Maine Natural Gas of Brunswick is being fined $50,000 by the state’s Public Utilities Commission for what the agency calls “a multi-year pattern of failures to meet minimum safety requirements.”

The utility, a subsidiary of Central Maine Power Co. parent company Avangrid that delivers pipeline gas to 4,800 customers in the Augusta, Brunswick and Windham areas, has entered into a consent agreement with the PUC’s Gas Safety Manager that includes paying the fine and agreeing to certain remedial measures.

The PUC commissioners are scheduled to vote on the agreement Wednesday.

At issue are quality assurance and quality control lapses starting in 2017 that were identified by the PUC staff. They involved record-keeping, valve inspection and leak repair.

The PUC noted an instance from 2018 that involved a damaged pipe on Union Street in Brunswick that the company was aware of but failed to replace within a reasonable time frame, as well as details concerning an adjacent joint.

During a February 2019 inspection, the PUC said, the company failed to follow operations and maintenance requirements to manage active leaks at 73 Whitten Road and 39 Sewall St. in Augusta, and at 503 Falmouth Road in Windham.

Those and other problems led to a Notice of Probable Violation from the PUC last May 31. In that notice, the PUC’s gas safety manager chastised Maine Natural Gas, writing:

“The probable violations outlined above are the result of a multi-year pattern of failures to meet minimum safety requirements in federal and state regulations despite repeated warnings issued by Gas Safety staff. The company provided assurances to gas safety staff that the (Maine Natural Gas) had a plan to address the issues, but the company never properly implemented the promised corrective actions.”

Kenny continued: “The company repeated its problematic field performance and documentation practices in the areas of leak management and valve maintenance, even though these issues were specifically identified with unsatisfactory and concerning results in (operations and maintenance) inspections performed by the MPUC Gas Safety Program.”

Asked by the Portland Press Herald why it hadn’t addressed these issues sooner, Avangrid spokesman Edward Crowder said the company was already aware of problems when the violation notice was issued and was working with the PUC to remedy them. One step was to add staff responsible for quality assurance and control.

“Maine Natural Gas takes very seriously its obligation to protect the safety of its customers, employees and community,” Crowder said in a statement.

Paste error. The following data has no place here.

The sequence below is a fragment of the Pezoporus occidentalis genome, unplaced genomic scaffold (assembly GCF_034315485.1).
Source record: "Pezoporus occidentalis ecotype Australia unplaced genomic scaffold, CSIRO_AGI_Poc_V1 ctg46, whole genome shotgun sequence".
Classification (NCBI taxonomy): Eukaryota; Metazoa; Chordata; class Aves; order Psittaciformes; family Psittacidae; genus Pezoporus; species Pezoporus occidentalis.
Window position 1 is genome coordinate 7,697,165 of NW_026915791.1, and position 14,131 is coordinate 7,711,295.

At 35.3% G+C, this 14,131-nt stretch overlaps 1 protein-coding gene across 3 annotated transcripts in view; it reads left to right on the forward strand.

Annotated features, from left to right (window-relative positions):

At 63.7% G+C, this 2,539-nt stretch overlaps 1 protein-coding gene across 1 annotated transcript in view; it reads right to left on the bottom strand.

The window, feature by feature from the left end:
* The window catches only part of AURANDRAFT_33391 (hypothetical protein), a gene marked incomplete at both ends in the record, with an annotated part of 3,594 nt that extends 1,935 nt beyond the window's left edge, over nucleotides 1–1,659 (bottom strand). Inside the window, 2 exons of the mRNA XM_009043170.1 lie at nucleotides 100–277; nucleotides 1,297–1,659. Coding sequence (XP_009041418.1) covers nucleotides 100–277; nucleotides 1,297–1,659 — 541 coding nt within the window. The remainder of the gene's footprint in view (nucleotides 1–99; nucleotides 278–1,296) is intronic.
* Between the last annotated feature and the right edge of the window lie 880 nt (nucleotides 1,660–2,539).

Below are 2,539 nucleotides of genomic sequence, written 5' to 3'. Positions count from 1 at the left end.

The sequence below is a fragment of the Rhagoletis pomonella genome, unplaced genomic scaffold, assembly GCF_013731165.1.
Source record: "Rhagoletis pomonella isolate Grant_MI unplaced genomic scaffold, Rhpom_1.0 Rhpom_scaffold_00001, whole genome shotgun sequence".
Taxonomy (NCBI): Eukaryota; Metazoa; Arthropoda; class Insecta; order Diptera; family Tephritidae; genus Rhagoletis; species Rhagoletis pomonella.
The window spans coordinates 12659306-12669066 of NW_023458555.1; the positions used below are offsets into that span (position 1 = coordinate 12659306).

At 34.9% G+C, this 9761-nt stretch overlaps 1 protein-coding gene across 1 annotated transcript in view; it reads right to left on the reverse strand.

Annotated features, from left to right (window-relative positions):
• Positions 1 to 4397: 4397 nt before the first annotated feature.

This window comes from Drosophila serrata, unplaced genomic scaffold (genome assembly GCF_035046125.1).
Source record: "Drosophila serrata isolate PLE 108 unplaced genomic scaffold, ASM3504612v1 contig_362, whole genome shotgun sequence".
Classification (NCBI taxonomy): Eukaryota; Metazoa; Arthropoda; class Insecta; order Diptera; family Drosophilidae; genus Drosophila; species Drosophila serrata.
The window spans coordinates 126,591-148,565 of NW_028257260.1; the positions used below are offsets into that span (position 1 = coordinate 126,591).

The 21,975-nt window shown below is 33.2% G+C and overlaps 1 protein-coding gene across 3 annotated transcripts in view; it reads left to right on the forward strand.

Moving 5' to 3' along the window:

Natural gas is the nation’s most popular heating fuel, warming half of all homes. In Maine, where heating oil remains the dominant fuel, natural gas has grown to roughly 8 percent of the home market as pipeline distribution systems expand. The number of Maine customers rose from roughly 42,000 in 2015 to 50,000 last year.

At the same time, there has been a heightened awareness around safe operation and maintenance of natural gas distribution lines in the Northeast since 2018, when a series of explosions and fires rocked the Merrimack Valley in Massachusetts.

Contractors working for Columbia Gas had disabled a pressure monitoring system, which over-pressurized the lines. One person died, 22 were injured and thousands of people were forced out of their homes. As part of a plea deal, the company was fined a record $53 million and on Monday, pleaded guilty in federal court to causing the explosions.

A deadly explosion last year in Maine, caused by drilling work to install posts in a parking lot that hit an underground propane gas line in Farmington, led to new scrutiny around gas safety. One firefighter was killed and seven people were injured

“We certainly take gas safety very seriously,” said Harry Lanphear, the PUC’s spokesman. “Since the case in Massachusetts, we’ve taken a harder looks at these things.”

Maine has four natural gas distribution companies. Many times, Lanphear noted, problems identified by the PUC staff are corrected by informal procedures with the companies. But sometimes, unresolved issues lead to civil penalties.

The PUC’s records from 2017 show Summit Natural Gas of Maine was fined $150,000 for failure to expose an existing underground sewer line and provide adequate clearance during installation using trenchless technology. It also was fined $25,000 for failure to make construction records available.

In 2018, four violations involving three companies resulted in fines.

Maine Natural Gas was fined $25,000 for failure to expose and protect an existing underground facility when installing a natural gas facility by trenchless technology. It also paid $15,000 for joining and inspecting plastic pipes without necessary qualification.

Summit was fined $15,000 for failure to construct mains in accordance with specifications and standards.

Unitil, which does business as Northern Utilities, was fined $5,000 for failing to follow procedures for classifying and repairing a leak.

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